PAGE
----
Number of out of work youngsters in March, Chatteris, Whittlesey and Wisbech drops 36 per cent in a year

Jobs Centre Plus

Jobs Centre Plus - Credit: Archant

Youth unemployment in the Fens dropped 36 per cent in the past year according to new figures from Job Centre Plus.

Last June the number of 18 to 24-year-olds looking for work in Fenland – that includes Wisbech, March, Chatteris and Whittlesey- was 205 but this June the figure was down to 130.

There has also been a marked drop – of 16 per cent- in the overall unemployed figures from 695 last June to 580 a year later.

The figures are not as impressive as in East Cambs where the number of 18 to 24 year-olds looking for work is down to 30 ( a drop of 53 per cent) but Julia Nix, regional manager for Job Centre Plus believes Fenland is improving fast.

“There is a difference between Fenland and Ely – for a start Ely has a rail network. I use it and we can get anywhere from the city; poor old Wisbech hasn’t got that,” she said.

However she said Fenland still retained “a buoyant labour market” and said Fenland District Council was one of the best and most supportive of local authorities.

She said the continued success of Community House in providing support for those looking to up their skills or find a job was important; the numbers may be small but “everyone deserves a chance and this helps to provide it”.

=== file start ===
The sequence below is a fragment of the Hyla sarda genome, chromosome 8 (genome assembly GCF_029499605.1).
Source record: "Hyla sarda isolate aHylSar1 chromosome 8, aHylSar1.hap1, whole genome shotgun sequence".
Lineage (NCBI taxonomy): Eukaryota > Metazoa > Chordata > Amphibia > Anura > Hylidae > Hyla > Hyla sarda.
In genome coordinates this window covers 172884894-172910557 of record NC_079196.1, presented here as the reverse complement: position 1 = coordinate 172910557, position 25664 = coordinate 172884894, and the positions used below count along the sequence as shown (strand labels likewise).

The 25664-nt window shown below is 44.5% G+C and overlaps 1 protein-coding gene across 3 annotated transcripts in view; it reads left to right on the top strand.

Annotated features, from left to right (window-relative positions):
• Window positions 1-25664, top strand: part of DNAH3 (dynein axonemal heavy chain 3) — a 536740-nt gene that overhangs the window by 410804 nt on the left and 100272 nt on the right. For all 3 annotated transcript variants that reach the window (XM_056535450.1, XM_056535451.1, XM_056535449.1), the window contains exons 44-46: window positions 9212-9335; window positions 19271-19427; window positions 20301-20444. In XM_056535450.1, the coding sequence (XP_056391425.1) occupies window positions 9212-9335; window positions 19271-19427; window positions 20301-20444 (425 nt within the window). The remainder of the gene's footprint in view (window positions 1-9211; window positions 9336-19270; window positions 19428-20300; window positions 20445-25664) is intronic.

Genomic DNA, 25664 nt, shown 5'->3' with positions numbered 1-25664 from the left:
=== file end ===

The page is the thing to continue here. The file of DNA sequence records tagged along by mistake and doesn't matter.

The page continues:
Most Read

She also felt the introduction of the National Living Wage was an important milestone in areas such as Fenland.

“The majority of employers have embraced it and worked their recruitment policy around it,” she said.

Mrs Nix said the situation was particularly good for anyone looking for work and employers struggling to recruit had to think carefully about what they could offer.

“If you’re not the best employer and not paying as much as your neighbour you are going to struggle,” she said.

Mrs Nix felt that the retail sector in particular where vacancy levels were well documented might need to consider their approach. For example being friendlier to working mums in terms of hours worked and “starting to think more how they are going to be more creative”.

Family friendly policies were more important than ever, she said but it was also important to tackle employers who wanted a young worker and could often be advised of the suitability of taking those with experience and the right attitude.

She said the labour market would always create challenges for companies such as G’s where, for example, they might need 900 people to pick celery and lettuces from April to the end of September.

“We have a total of 265 people out of work,” she said. “You have to worry you do need extra people coming into this country.”

She said companies such as G’s “do come to us and we do try and get them local people. Cynics say everyone should go and pick lettuces but some will never be able to pick a lettuce. Land work is not for everyone never has been.”

Employment minister Damian Hinds said: “There’s good news in the East of England where there’s a record number of people inwork and the employment rate is 77.9 per cent, one of the highest rates for any UK region.”